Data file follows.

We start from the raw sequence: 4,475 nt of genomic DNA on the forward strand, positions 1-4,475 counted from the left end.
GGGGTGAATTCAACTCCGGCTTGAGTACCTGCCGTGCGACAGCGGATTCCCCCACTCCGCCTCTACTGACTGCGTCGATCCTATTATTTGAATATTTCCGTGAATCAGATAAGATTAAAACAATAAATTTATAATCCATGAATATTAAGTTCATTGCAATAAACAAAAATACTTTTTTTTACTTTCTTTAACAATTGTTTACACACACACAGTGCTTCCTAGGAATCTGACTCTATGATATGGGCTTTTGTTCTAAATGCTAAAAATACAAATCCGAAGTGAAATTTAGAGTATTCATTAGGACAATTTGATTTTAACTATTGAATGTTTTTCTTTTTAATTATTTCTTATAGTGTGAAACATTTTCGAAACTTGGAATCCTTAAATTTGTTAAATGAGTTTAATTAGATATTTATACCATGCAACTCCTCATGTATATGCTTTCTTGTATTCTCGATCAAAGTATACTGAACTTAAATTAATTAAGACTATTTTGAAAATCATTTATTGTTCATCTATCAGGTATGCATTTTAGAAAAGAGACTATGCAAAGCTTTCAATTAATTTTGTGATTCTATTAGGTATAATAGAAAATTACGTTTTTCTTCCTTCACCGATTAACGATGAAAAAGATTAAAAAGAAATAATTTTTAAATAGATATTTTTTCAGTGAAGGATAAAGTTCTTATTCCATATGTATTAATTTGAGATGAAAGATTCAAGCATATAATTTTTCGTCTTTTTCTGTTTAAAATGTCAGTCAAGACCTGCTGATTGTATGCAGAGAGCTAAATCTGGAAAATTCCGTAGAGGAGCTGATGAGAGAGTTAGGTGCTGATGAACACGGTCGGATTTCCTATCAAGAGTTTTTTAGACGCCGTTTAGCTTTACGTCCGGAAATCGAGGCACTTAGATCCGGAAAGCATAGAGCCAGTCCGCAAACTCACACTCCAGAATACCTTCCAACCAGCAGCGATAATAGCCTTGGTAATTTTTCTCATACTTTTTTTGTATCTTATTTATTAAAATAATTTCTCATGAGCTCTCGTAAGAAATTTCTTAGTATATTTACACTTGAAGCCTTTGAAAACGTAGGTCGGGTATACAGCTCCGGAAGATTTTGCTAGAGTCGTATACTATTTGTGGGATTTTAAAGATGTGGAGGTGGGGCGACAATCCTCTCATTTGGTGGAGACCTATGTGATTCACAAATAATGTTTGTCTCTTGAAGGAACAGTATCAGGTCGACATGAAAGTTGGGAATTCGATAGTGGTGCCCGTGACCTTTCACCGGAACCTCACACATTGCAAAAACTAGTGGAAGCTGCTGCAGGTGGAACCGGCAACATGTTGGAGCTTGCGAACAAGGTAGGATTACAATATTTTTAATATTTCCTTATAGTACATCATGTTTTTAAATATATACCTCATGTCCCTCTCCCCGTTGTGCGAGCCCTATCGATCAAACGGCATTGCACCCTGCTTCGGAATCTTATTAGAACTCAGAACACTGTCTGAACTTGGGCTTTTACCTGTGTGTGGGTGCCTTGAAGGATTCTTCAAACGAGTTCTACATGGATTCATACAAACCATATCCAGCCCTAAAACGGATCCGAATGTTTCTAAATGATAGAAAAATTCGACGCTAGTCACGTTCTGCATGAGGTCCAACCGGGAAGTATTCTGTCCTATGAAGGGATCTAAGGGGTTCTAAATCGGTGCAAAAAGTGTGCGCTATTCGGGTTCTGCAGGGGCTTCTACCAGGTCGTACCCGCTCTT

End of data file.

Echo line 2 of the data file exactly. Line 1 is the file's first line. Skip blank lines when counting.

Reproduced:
GGGGTGAATTCAACTCCGGCTTGAGTACCTGCCGTGCGACAGCGGATTCCCCCACTCCGCCTCTACTGACTGCGTCGATCCTATTATTTGAATATTTCCGTGAATCAGATAAGATTAAAACAATAAATTTATAATCCATGAATATTAAGTTCATTGCAATAAACAAAAATACTTTTTTTTACTTTCTTTAACAATTGTTTACACACACACAGTGCTTCCTAGGAATCTGACTCTATGATATGGGCTTTTGTTCTAAATGCTAAAAATACAAATCCGAAGTGAAATTTAGAGTATTCATTAGGACAATTTGATTTTAACTATTGAATGTTTTTCTTTTTAATTATTTCTTATAGTGTGAAACATTTTCGAAACTTGGAATCCTTAAATTTGTTAAATGAGTTTAATTAGATATTTATACCATGCAACTCCTCATGTATATGCTTTCTTGTATTCTCGATCAAAGTATACTGAACTTAAATTAATTAAGACTATTTTGAAAATCATTTATTGTTCATCTATCAGGTATGCATTTTAGAAAAGAGACTATGCAAAGCTTTCAATTAATTTTGTGATTCTATTAGGTATAATAGAAAATTACGTTTTTCTTCCTTCACCGATTAACGATGAAAAAGATTAAAAAGAAATAATTTTTAAATAGATATTTTTTCAGTGAAGGATAAAGTTCTTATTCCATATGTATTAATTTGAGATGAAAGATTCAAGCATATAATTTTTCGTCTTTTTCTGTTTAAAATGTCAGTCAAGACCTGCTGATTGTATGCAGAGAGCTAAATCTGGAAAATTCCGTAGAGGAGCTGATGAGAGAGTTAGGTGCTGATGAACACGGTCGGATTTCCTATCAAGAGTTTTTTAGACGCCGTTTAGCTTTACGTCCGGAAATCGAGGCACTTAGATCCGGAAAGCATAGAGCCAGTCCGCAAACTCACACTCCAGAATACCTTCCAACCAGCAGCGATAATAGCCTTGGTAATTTTTCTCATACTTTTTTTGTATCTTATTTATTAAAATAATTTCTCATGAGCTCTCGTAAGAAATTTCTTAGTATATTTACACTTGAAGCCTTTGAAAACGTAGGTCGGGTATACAGCTCCGGAAGATTTTGCTAGAGTCGTATACTATTTGTGGGATTTTAAAGATGTGGAGGTGGGGCGACAATCCTCTCATTTGGTGGAGACCTATGTGATTCACAAATAATGTTTGTCTCTTGAAGGAACAGTATCAGGTCGACATGAAAGTTGGGAATTCGATAGTGGTGCCCGTGACCTTTCACCGGAACCTCACACATTGCAAAAACTAGTGGAAGCTGCTGCAGGTGGAACCGGCAACATGTTGGAGCTTGCGAACAAGGTAGGATTACAATATTTTTAATATTTCCTTATAGTACATCATGTTTTTAAATATATACCTCATGTCCCTCTCCCCGTTGTGCGAGCCCTATCGATCAAACGGCATTGCACCCTGCTTCGGAATCTTATTAGAACTCAGAACACTGTCTGAACTTGGGCTTTTACCTGTGTGTGGGTGCCTTGAAGGATTCTTCAAACGAGTTCTACATGGATTCATACAAACCATATCCAGCCCTAAAACGGATCCGAATGTTTCTAAATGATAGAAAAATTCGACGCTAGTCACGTTCTGCATGAGGTCCAACCGGGAAGTATTCTGTCCTATGAAGGGATCTAAGGGGTTCTAAATCGGTGCAAAAAGTGTGCGCTATTCGGGTTCTGCAGGGGCTTCTACCAGGTCGTACCCGCTCTT